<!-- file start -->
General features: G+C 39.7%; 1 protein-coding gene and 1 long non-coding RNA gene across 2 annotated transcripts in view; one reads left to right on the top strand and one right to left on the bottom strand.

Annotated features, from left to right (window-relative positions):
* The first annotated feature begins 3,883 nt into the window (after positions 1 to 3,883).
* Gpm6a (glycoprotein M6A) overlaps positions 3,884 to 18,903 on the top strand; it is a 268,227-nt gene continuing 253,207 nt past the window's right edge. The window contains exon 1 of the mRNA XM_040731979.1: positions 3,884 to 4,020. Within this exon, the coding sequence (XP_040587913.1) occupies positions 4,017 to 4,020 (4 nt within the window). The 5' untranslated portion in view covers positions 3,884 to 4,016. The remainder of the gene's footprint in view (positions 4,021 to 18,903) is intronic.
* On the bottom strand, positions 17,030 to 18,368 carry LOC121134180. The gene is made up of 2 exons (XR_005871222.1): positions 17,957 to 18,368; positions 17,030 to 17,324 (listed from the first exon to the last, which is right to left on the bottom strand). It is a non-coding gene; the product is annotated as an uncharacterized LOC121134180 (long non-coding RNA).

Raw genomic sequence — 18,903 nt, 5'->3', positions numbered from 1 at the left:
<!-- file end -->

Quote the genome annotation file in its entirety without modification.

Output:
General features: G+C 39.7%; 1 protein-coding gene and 1 long non-coding RNA gene across 2 annotated transcripts in view; one reads left to right on the top strand and one right to left on the bottom strand.

Annotated features, from left to right (window-relative positions):
* The first annotated feature begins 3,883 nt into the window (after positions 1 to 3,883).
* Gpm6a (glycoprotein M6A) overlaps positions 3,884 to 18,903 on the top strand; it is a 268,227-nt gene continuing 253,207 nt past the window's right edge. The window contains exon 1 of the mRNA XM_040731979.1: positions 3,884 to 4,020. Within this exon, the coding sequence (XP_040587913.1) occupies positions 4,017 to 4,020 (4 nt within the window). The 5' untranslated portion in view covers positions 3,884 to 4,016. The remainder of the gene's footprint in view (positions 4,021 to 18,903) is intronic.
* On the bottom strand, positions 17,030 to 18,368 carry LOC121134180. The gene is made up of 2 exons (XR_005871222.1): positions 17,957 to 18,368; positions 17,030 to 17,324 (listed from the first exon to the last, which is right to left on the bottom strand). It is a non-coding gene; the product is annotated as an uncharacterized LOC121134180 (long non-coding RNA).

Raw genomic sequence — 18,903 nt, 5'->3', positions numbered from 1 at the left: